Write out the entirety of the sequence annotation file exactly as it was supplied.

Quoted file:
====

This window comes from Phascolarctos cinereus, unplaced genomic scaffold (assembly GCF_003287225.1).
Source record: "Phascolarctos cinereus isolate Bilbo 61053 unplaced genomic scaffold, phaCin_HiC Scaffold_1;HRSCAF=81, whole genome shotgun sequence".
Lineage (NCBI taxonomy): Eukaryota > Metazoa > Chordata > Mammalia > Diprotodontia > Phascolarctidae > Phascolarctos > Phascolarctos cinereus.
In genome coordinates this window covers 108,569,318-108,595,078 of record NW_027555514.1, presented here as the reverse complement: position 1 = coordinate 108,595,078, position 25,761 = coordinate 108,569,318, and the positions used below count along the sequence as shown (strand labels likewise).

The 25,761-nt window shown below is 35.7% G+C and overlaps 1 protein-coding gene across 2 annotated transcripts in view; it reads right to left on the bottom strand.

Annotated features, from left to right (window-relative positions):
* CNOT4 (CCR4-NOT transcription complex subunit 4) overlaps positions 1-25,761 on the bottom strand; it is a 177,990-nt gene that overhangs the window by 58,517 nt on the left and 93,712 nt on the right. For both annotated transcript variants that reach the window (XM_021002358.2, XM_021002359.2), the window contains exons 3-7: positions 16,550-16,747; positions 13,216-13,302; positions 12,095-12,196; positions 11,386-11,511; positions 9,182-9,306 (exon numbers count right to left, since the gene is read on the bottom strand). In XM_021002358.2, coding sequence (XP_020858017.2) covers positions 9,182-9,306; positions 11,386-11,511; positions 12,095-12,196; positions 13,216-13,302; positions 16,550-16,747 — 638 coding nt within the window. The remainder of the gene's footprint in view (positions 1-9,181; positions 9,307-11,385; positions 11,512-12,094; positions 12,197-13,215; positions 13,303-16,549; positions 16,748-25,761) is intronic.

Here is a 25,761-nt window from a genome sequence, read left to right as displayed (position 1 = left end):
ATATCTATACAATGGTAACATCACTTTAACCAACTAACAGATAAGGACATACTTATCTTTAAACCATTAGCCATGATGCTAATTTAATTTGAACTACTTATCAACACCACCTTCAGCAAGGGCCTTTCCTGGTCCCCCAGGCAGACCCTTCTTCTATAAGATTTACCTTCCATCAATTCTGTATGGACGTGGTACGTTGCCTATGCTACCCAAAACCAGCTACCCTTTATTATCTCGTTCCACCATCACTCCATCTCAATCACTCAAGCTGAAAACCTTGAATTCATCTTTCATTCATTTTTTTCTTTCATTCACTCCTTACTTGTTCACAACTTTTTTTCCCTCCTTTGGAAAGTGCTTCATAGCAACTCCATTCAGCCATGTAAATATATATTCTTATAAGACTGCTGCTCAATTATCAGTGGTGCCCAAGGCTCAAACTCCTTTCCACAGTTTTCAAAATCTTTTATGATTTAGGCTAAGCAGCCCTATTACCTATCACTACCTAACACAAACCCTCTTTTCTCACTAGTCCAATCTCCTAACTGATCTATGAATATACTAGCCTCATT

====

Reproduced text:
This window comes from Phascolarctos cinereus, unplaced genomic scaffold (assembly GCF_003287225.1).
Source record: "Phascolarctos cinereus isolate Bilbo 61053 unplaced genomic scaffold, phaCin_HiC Scaffold_1;HRSCAF=81, whole genome shotgun sequence".
Lineage (NCBI taxonomy): Eukaryota > Metazoa > Chordata > Mammalia > Diprotodontia > Phascolarctidae > Phascolarctos > Phascolarctos cinereus.
In genome coordinates this window covers 108,569,318-108,595,078 of record NW_027555514.1, presented here as the reverse complement: position 1 = coordinate 108,595,078, position 25,761 = coordinate 108,569,318, and the positions used below count along the sequence as shown (strand labels likewise).

The 25,761-nt window shown below is 35.7% G+C and overlaps 1 protein-coding gene across 2 annotated transcripts in view; it reads right to left on the bottom strand.

Annotated features, from left to right (window-relative positions):
* CNOT4 (CCR4-NOT transcription complex subunit 4) overlaps positions 1-25,761 on the bottom strand; it is a 177,990-nt gene that overhangs the window by 58,517 nt on the left and 93,712 nt on the right. For both annotated transcript variants that reach the window (XM_021002358.2, XM_021002359.2), the window contains exons 3-7: positions 16,550-16,747; positions 13,216-13,302; positions 12,095-12,196; positions 11,386-11,511; positions 9,182-9,306 (exon numbers count right to left, since the gene is read on the bottom strand). In XM_021002358.2, coding sequence (XP_020858017.2) covers positions 9,182-9,306; positions 11,386-11,511; positions 12,095-12,196; positions 13,216-13,302; positions 16,550-16,747 — 638 coding nt within the window. The remainder of the gene's footprint in view (positions 1-9,181; positions 9,307-11,385; positions 11,512-12,094; positions 12,197-13,215; positions 13,303-16,549; positions 16,748-25,761) is intronic.

Here is a 25,761-nt window from a genome sequence, read left to right as displayed (position 1 = left end):
ATATCTATACAATGGTAACATCACTTTAACCAACTAACAGATAAGGACATACTTATCTTTAAACCATTAGCCATGATGCTAATTTAATTTGAACTACTTATCAACACCACCTTCAGCAAGGGCCTTTCCTGGTCCCCCAGGCAGACCCTTCTTCTATAAGATTTACCTTCCATCAATTCTGTATGGACGTGGTACGTTGCCTATGCTACCCAAAACCAGCTACCCTTTATTATCTCGTTCCACCATCACTCCATCTCAATCACTCAAGCTGAAAACCTTGAATTCATCTTTCATTCATTTTTTTCTTTCATTCACTCCTTACTTGTTCACAACTTTTTTTCCCTCCTTTGGAAAGTGCTTCATAGCAACTCCATTCAGCCATGTAAATATATATTCTTATAAGACTGCTGCTCAATTATCAGTGGTGCCCAAGGCTCAAACTCCTTTCCACAGTTTTCAAAATCTTTTATGATTTAGGCTAAGCAGCCCTATTACCTATCACTACCTAACACAAACCCTCTTTTCTCACTAGTCCAATCTCCTAACTGATCTATGAATATACTAGCCTCATT